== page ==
Types of insulin therapy
The aim of insulin therapy in diabetes is to make up for the lack of insulin in the body, to lower blood sugar levels, and prevent long-term complications as much as possible. There are different types of insulin therapy. All of them aim to regulate blood sugar levels in order to stop them from getting too high or too low.
Blood sugar (glucose) levels are not only affected by the amount of insulin you inject, but also by what you eat and drink, as well as how much energy you use during physical activity. The time of day, inflammatory diseases, other medications and hormonal changes can influence your blood sugar levels too. So it's especially important to know your body and habits well when dealing with diabetes – that's the only way to adjust your insulin therapy optimally.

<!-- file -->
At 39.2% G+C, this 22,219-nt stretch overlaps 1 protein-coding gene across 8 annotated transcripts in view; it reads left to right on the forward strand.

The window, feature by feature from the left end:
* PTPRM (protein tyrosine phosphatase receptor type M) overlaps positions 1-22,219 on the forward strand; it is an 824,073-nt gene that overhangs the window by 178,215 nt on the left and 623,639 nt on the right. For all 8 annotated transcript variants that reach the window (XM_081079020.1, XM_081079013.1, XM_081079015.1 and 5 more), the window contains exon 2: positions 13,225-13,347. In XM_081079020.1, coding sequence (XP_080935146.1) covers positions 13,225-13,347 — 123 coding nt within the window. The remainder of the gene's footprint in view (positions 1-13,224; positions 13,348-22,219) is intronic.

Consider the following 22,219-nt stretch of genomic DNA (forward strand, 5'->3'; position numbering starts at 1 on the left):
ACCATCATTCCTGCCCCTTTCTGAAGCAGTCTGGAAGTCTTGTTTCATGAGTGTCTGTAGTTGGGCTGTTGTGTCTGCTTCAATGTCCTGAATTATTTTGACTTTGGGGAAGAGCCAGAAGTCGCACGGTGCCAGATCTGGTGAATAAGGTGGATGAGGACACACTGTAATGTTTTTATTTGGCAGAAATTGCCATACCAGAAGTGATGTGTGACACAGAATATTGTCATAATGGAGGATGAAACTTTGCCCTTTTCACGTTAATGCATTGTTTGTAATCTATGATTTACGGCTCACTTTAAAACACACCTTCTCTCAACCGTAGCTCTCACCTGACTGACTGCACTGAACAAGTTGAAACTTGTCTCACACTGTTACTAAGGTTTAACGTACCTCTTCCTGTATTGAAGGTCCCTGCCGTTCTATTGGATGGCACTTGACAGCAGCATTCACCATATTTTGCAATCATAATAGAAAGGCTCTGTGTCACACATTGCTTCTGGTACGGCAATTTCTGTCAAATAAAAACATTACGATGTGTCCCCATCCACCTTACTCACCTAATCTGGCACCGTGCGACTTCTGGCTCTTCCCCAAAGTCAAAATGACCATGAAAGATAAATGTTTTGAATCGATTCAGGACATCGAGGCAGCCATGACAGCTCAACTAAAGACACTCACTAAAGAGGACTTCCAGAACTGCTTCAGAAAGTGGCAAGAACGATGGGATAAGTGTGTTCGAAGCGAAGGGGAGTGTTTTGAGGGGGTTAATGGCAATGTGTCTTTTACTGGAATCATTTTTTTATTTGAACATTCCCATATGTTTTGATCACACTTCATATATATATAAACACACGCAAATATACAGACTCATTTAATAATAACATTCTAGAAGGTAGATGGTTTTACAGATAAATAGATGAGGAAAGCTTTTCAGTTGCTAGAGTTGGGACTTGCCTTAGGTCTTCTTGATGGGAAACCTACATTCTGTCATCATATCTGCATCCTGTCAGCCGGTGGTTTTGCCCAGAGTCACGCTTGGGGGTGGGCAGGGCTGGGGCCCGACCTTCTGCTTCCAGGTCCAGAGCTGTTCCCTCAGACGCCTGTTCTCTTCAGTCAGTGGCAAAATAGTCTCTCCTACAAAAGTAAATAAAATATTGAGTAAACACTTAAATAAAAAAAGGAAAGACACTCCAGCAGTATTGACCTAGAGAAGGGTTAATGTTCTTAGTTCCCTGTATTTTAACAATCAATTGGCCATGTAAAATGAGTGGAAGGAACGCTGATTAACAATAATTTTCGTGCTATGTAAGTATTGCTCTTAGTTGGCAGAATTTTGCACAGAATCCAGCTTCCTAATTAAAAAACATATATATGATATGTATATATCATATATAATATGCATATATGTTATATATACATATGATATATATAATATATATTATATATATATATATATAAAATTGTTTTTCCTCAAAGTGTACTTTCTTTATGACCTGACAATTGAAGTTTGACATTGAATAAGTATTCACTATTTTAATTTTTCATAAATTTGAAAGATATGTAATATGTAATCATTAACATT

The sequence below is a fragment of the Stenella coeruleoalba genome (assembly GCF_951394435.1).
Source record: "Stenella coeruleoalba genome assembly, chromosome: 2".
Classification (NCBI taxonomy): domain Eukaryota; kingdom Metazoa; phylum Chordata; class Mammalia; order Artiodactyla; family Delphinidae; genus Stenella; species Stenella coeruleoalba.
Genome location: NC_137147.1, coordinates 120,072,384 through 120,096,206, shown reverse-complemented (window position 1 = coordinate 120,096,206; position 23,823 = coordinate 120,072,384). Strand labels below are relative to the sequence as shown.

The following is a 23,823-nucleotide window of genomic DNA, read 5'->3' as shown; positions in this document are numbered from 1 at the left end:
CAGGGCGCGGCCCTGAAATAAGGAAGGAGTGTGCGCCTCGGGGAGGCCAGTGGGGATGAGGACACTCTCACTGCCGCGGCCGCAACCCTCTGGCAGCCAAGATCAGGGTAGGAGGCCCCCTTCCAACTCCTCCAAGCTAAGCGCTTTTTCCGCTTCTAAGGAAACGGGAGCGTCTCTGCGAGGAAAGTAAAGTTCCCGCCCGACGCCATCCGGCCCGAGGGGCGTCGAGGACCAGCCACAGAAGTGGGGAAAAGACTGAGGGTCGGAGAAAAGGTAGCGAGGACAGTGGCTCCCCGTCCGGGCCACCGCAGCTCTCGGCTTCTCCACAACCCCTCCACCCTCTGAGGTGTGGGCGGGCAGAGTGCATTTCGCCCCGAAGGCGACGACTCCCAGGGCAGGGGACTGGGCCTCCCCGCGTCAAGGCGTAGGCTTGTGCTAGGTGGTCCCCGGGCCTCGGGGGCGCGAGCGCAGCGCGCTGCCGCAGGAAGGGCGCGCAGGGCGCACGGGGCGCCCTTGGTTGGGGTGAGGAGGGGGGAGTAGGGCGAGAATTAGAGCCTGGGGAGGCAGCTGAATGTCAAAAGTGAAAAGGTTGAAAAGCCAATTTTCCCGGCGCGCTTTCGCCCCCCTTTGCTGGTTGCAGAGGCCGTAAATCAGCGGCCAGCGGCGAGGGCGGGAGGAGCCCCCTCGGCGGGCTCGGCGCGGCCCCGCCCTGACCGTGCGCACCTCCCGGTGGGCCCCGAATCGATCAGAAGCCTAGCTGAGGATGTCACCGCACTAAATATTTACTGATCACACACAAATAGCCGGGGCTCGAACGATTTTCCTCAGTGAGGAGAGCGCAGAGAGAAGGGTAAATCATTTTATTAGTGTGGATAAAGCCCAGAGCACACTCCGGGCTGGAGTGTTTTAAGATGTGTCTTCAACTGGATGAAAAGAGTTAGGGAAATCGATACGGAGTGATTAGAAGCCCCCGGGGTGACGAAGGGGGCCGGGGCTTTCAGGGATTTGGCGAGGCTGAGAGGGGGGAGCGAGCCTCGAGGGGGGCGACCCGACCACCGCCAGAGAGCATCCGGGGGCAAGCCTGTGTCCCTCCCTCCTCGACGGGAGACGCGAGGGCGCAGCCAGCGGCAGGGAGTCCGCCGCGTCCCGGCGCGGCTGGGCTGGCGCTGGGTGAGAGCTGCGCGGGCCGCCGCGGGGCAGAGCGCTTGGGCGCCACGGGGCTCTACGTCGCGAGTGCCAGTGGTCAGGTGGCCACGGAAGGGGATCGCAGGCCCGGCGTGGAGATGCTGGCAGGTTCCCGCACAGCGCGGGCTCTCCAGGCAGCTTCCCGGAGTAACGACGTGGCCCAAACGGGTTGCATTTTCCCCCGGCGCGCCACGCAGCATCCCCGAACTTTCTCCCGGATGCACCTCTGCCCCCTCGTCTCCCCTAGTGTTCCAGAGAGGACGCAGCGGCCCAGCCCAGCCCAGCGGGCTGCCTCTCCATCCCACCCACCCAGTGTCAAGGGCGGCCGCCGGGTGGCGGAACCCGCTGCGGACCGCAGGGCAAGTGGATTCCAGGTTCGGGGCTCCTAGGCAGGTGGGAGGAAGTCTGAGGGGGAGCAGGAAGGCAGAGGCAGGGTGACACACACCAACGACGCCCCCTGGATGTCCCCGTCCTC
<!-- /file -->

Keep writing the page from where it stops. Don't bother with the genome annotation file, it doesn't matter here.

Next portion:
There are various types of insulin. They mainly differ in how long their effect lasts. Some types of insulin cover your body's basic needs: they work slowly and constantly over half a day or a whole day (intermediate-acting or long-acting insulin). “Short-acting” insulin is used at mealtimes to provide the insulin needed right after eating.
Nowadays, people with diabetes can generally choose one of the various types of insulin therapy themselves in order to fit it into their daily routine as well as possible. Most people with type 1 diabetes choose “intensive” insulin therapy.